How Can We Talk to Our Children About Addiction?

Addiction and other heavy subjects can be hard to address with children. Addiction has increasingly become a problem in younger children and adolescents. The same factors that cause adults to develop addictions are present in young people as well. How can we talk to our kids about addiction?

A misconception we tend to have is that talking to children about these intense things will cause them to want to experiment. We’re afraid that if we broach the subject of drugs and risky behaviors with them, they’ll be more likely to try them. The truth is that children are experimenting at very young ages, and it’s safer for them to get their information from trusted adults so that they can make healthier, better decisions for themselves. It’s also so important that they feel they have a safe space where they can ask questions and discuss what they are seeing and experiencing in their friend groups, at school, and in the media.

Talking about addiction is a way of teaching children about the wide range of emotions that we feel, and all the ways in which we handle them. When we see addiction not as a taboo subject but as a common part of people’s lives, an element of human nature to be addressed rather than avoided, that can make it easier to teach children about it. We can teach them about healthy coping mechanisms for handling our emotions, such as meditation and creative expression, as well as all of the unhealthy ways we try to cope with our pain. We can start teaching them about the very human tendency to become self-hating and self-destructive, especially after trauma or loss. We can talk about healthy decision-making, self-respect and self-protection.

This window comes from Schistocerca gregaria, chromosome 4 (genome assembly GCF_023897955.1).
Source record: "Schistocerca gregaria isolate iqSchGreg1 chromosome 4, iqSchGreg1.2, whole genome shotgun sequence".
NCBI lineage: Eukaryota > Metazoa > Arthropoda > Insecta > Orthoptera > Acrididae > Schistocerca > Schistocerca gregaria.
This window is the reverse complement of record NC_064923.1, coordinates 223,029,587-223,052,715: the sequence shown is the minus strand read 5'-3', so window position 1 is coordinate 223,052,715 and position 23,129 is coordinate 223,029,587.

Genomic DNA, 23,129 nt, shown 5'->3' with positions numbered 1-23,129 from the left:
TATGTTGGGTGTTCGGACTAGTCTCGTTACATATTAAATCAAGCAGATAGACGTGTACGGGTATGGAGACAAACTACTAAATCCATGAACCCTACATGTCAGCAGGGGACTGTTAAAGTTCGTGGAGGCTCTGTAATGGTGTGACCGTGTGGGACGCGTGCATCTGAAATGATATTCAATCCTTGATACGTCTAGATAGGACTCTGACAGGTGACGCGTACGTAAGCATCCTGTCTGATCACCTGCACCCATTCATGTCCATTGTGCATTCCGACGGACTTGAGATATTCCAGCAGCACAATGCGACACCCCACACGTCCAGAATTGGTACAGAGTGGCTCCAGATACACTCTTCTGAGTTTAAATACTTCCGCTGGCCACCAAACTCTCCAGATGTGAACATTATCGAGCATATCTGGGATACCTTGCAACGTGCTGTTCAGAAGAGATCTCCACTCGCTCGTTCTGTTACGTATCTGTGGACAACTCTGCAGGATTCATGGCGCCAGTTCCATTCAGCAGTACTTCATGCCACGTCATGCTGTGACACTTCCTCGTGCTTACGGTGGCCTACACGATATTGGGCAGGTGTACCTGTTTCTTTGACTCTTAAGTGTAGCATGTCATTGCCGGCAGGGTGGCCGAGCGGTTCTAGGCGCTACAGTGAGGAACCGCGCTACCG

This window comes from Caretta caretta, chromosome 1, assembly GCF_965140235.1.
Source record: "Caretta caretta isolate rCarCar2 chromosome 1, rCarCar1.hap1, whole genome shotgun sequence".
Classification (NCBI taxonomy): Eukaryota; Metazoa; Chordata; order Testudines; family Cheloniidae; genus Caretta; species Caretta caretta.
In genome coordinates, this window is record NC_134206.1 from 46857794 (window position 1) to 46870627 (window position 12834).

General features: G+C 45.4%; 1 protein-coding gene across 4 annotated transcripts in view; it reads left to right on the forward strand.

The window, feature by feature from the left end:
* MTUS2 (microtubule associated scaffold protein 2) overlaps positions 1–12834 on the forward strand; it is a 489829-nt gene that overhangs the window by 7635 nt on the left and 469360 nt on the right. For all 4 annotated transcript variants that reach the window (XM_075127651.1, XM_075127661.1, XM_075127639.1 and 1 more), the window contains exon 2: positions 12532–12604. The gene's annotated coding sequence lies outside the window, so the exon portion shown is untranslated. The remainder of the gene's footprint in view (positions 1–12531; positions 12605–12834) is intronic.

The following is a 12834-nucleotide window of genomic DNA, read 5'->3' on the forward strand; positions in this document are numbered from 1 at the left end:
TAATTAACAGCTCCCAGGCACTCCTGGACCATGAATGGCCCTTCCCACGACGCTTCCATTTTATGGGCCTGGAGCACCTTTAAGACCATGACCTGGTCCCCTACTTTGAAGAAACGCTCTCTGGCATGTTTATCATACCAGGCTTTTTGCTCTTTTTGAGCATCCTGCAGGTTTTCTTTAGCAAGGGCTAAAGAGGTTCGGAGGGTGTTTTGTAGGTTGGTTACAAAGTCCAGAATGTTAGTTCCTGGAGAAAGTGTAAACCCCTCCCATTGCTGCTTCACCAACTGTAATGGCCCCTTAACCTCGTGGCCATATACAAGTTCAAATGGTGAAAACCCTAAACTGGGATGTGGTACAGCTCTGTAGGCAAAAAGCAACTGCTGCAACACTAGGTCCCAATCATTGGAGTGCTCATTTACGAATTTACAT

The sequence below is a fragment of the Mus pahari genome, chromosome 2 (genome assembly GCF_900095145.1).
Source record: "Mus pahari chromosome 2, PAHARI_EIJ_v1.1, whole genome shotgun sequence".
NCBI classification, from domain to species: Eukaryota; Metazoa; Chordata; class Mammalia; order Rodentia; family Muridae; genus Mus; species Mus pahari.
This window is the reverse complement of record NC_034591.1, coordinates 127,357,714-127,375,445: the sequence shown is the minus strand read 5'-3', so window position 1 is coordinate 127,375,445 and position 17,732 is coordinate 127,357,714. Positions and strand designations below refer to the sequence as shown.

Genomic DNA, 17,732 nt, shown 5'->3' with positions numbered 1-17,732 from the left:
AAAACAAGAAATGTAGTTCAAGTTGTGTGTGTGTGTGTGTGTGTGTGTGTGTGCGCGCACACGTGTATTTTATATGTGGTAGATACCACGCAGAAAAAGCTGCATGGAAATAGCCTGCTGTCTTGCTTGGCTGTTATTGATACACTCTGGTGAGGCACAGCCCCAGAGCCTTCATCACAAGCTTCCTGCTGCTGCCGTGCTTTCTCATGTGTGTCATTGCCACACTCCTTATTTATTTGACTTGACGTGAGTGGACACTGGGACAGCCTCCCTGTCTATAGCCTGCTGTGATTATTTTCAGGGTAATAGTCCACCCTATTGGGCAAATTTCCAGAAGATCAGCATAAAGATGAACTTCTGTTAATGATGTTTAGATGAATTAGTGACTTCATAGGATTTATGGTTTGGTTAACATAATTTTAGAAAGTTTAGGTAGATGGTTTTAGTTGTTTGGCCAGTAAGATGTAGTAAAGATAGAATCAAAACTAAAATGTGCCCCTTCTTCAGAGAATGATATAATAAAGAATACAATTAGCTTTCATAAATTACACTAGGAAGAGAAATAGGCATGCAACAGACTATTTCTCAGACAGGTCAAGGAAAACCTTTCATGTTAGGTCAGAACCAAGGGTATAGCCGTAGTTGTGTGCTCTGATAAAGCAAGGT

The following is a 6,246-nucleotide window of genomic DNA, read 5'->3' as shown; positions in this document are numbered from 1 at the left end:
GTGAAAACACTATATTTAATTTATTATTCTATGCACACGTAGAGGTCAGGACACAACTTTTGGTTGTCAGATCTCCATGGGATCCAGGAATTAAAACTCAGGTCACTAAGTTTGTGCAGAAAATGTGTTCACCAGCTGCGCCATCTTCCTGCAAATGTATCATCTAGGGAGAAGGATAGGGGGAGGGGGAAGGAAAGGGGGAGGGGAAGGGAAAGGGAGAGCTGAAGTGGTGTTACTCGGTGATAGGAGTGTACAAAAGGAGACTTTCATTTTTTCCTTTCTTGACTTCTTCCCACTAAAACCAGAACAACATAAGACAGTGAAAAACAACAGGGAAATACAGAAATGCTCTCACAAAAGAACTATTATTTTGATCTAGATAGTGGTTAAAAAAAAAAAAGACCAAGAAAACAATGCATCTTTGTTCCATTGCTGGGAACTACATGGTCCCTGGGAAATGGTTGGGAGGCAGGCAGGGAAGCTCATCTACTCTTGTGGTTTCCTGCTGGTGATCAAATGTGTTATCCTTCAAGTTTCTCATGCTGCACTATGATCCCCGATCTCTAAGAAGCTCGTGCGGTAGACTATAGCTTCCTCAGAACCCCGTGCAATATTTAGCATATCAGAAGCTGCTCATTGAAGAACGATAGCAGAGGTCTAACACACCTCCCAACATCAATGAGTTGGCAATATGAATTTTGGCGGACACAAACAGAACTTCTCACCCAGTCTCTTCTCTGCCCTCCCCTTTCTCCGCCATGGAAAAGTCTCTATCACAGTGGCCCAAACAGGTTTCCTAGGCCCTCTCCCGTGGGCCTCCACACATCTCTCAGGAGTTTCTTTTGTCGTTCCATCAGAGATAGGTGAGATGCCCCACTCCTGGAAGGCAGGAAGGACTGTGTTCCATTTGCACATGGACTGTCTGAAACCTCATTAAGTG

We can teach them about the concepts of emotional avoidance and escapism. We can teach them the importance of learning about our emotions, that it’s ok to feel them, that they hurt sometimes but that when we accept them, we can learn to live with them. We can teach them that within our emotions lies all kinds of powerful guidance and lessons waiting to be learned. We can teach them that when we try to fight our emotions, they have a way of taking over us and making our lives unmanageable. We can teach them the importance of self-love and of making our wellbeing a priority.

Children understand a lot more than we often give them credit for. When it comes to addiction, it is so important to teach them these important lessons when they’re still young, before they’ve been brainwashed to believe that drugs are cool and self-destruction is in style.

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